The Circle is currently saddled with an 18 percent Rotten Tomatoes score. James Ponsoldt’s adaptation of Dave Eggers’ novel is a missed opportunity, wrecked by an awkward and clunky script and jarring editing. It was shot in 2015, with re-shoots just a couple of months ago. More than anything, The Circle got scooped by “Nosedive,” the first episode of Black Mirror’s third season that aired last fall. Despite the fact that Uber already uses a mutual rating system for drivers and riders, I think we’re at least 20 or 25 years away from the glowing pastel rictus smile dystopia of “Nosedive,” where Bryce Dallas Howard’s character sits down for a cookie and coffee, takes a bite out of the cookie, grotesquely regurgitates it into a napkin, and then takes a perfect picture of a beautiful looking plate, and the likes, faves, and the hearts come pouring in. The environments and the insane conformity of “Nosedive”’s inhabitants suggest a world far removed from ours, with practically no one left alive that remembers living without social media. Their fascist rating system, used in every interaction, no matter how trivial, is a far cry from whatever Uber is up to.
When I read The Circle in 2013, it was terrifying because its world seemed right around the corner. Mae Holland, played by Emma Watson in the movie, is a frustrated young woman stuck with a shit job and no health insurance for her aging parents. Her father, played by Bill Paxton in his last film role, has multiple sclerosis, and when Mae’s given an opportunity to interview at the prestigious Circle company by her best friend Annie, she’s thrilled, gushing on her first day that her biggest fear is “unfulfilled potential.” Unfortunately, the movie lets talent slip by, molting and unused. Besides the lousy script (which Eggers has a credit on), the dysfunctional editing and incomprehensibly compressed story renders The Circle a boring failure for anyone that isn’t familiar with Eggers’ book.
A brilliant bit from the novel that was cut from the movie is when Mae gives a keynote speech before the entire Circle company and walks off to rapturous applause and rave reviews—they come streaming in on her phone, tablet, and five computer screens. But out of thousands of smiles and thumbs up, there are a few frowns, with no explanation. She’s driven mad by the few people that disliked her speech and is determined to find out why they would do that to her, besmirch her perfect rating, and for what possible reason. Any performer recognizes that feeling—you’re playing to a room of sweaty and excited bodies, but you can’t take your eye off the person in the back talking or scrolling mindlessly on their phone. Social media has made everyone a performer, and it comes with the same ridiculous insecurities. I’m not a fan of Eggers otherwise—the hyper sincerity and double reverse self-deprecation of A Heartbreaking Work of Staggering Genius is still infecting fiction and the NPR set—but The Circle is a gem, closer to Philip K. Dick than Deepak Chopra. His excursions into Africa and the Middle East are suspect at best (though I loved What is the What, he was merely transcribing Valentino Achak Deng’s harrowing and violent life story), but he nails the Stepford Wives vibe of Silicon Valley culture and its logical conclusions. Eggers’ name is anti-gravitational for a lot of people, so I implore you to read The Circle especially if you can’t stand McSweeney’s or anything else he’s done.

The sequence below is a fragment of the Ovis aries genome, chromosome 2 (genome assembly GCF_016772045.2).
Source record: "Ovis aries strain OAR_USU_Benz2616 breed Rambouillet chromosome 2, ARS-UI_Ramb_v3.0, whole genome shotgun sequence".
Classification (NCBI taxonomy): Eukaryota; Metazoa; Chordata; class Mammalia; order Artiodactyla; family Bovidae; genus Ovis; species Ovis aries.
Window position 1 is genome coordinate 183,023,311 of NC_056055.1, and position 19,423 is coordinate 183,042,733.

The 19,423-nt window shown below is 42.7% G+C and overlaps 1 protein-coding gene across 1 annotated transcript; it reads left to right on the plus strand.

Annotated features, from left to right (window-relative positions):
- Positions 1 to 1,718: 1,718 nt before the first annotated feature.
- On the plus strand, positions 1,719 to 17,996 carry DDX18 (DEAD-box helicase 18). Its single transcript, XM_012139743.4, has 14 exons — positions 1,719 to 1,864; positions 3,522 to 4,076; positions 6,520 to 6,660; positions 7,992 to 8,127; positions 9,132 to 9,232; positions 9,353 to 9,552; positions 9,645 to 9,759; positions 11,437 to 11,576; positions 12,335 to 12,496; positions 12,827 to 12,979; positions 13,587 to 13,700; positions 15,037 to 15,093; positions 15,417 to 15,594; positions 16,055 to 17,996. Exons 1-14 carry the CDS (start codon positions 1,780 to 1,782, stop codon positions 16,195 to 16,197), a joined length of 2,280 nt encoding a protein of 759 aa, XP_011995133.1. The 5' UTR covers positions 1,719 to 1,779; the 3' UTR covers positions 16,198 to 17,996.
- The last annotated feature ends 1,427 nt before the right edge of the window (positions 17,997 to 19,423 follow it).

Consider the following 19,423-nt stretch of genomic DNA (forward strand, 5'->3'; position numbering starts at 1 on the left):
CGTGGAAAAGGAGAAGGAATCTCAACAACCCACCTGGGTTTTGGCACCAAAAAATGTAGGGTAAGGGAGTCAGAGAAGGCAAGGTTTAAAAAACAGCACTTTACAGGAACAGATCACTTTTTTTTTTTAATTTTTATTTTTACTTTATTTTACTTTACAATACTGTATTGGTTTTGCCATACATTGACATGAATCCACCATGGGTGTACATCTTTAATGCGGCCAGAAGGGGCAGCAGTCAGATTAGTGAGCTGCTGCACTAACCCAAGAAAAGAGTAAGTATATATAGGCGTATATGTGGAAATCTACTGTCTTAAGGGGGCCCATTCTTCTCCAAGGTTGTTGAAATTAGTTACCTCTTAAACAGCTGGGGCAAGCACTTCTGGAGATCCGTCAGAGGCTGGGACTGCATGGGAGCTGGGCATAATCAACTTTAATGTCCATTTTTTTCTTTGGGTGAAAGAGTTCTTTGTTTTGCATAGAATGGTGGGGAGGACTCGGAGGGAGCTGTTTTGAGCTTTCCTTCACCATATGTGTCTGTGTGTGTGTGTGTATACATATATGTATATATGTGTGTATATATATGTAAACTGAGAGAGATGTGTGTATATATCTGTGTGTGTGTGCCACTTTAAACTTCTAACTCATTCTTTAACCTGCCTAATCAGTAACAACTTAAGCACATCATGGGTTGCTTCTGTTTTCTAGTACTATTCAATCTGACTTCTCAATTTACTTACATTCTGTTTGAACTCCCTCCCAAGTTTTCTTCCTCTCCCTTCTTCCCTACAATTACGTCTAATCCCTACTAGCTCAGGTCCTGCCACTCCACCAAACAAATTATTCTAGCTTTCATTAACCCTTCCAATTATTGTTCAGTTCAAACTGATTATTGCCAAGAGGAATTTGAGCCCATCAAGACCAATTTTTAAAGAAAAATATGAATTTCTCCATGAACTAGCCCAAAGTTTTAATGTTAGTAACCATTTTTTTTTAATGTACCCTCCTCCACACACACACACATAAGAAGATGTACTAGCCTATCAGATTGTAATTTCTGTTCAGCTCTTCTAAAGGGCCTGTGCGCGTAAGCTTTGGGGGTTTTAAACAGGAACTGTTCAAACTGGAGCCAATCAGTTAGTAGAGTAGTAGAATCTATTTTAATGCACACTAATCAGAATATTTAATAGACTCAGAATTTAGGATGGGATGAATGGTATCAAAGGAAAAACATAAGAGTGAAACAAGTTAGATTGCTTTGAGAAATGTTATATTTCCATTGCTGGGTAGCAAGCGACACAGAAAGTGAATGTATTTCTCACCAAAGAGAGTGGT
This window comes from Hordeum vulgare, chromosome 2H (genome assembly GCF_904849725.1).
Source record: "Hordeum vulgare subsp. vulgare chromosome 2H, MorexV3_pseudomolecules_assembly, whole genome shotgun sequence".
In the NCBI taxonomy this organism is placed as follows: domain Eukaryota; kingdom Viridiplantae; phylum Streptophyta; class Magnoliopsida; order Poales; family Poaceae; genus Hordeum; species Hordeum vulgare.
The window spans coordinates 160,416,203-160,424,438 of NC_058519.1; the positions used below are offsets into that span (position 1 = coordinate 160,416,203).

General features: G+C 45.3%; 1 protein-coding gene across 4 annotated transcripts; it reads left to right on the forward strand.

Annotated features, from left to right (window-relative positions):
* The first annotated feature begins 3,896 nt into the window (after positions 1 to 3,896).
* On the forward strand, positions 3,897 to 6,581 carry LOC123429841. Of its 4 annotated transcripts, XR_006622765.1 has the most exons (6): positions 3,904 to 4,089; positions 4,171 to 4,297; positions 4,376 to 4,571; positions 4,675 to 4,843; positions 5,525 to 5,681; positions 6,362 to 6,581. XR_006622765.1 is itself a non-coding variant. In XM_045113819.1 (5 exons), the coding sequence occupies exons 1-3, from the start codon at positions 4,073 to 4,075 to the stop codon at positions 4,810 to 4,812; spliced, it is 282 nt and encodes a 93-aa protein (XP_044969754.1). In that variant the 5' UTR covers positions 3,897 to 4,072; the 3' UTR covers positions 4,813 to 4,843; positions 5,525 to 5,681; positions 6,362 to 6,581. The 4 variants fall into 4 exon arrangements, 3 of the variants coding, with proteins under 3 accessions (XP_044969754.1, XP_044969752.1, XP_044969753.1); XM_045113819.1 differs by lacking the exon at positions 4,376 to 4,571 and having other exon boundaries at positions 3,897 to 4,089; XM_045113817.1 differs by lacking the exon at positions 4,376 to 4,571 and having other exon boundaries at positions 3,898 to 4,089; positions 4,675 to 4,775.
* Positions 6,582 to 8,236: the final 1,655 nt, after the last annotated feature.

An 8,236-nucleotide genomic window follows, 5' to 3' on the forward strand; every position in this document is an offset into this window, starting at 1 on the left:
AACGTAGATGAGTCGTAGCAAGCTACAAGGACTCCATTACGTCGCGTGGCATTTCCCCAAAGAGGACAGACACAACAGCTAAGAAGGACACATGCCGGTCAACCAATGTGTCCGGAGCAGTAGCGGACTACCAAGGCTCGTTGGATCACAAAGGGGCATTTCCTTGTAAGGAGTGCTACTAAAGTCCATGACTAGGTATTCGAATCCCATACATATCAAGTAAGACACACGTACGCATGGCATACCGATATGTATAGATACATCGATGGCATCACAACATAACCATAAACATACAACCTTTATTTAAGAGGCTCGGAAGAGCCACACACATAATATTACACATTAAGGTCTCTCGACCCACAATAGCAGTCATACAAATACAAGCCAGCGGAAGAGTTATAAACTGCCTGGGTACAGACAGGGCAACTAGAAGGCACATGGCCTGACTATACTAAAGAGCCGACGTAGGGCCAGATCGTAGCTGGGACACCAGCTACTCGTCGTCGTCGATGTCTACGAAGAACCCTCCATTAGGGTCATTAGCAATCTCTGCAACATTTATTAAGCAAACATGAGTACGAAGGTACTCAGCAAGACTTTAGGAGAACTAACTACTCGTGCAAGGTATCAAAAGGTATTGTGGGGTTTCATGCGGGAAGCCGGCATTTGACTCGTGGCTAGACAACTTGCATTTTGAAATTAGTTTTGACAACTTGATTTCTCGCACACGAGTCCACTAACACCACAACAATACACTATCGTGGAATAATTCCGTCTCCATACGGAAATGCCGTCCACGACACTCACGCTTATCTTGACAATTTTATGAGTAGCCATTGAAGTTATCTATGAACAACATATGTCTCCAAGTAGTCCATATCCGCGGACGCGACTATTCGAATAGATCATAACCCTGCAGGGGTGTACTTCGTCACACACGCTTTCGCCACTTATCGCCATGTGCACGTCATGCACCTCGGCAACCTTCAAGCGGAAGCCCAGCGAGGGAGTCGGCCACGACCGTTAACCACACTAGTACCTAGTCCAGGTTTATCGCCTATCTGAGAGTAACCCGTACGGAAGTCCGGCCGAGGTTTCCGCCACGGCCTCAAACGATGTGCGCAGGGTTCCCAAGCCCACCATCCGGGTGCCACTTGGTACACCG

I agree with Matt Zoller Seitz that “This is one of those movies that has nothing and everything wrong with it. It's frustrating in a singular way.” It’s an especially frustrating movie if you’ve read Eggers’ book and loved its slow creep toward a quiet horror—the book ends with Mae Holland stroking her friend Annie’s hair as she lies in a coma, a near vegetable. As Mae contemplates Annie’s blank stare, she becomes infuriated that she cannot access Annie’s thoughts: she’s not being transparent. The last paragraph is chilling: “Another burst of color appeared on the screen monitoring the workings of Annie’s mind. Mae reached out to touch her forehead, marveling at the distance this flesh put between them. What was going on in that head of hers? It was exasperating, really, Mae thought, not knowing. It was an affront, a deprivation, to herself and to the world. She would bring this up with Stenton and Bailey, with the Gang of 40, at the earliest opportunity. They needed to talk about Annie, the thoughts she was thinking. Why shouldn’t they know them? The world deserved nothing less and would not wait.”
It’s very difficult to portray interior monologue on screen, especially when the narrator’s very gradual descent into a robotic Silicon Valley ghoul is the main source of horror in the book. The faux-happy ending where Mae screws over her bosses by leaking their emails to their entire world makes no sense, and the last shot of Mae rushing out of the Circle’s main auditorium followed by her fellow employees, ready to explore the world with total transparency, feels like a lifeless car commercial. It’s a shame that a book with such an interesting and unsettling atmosphere has been adapted with so little thought.
—Follow Nicky Smith on Twitter: @MUGGER1992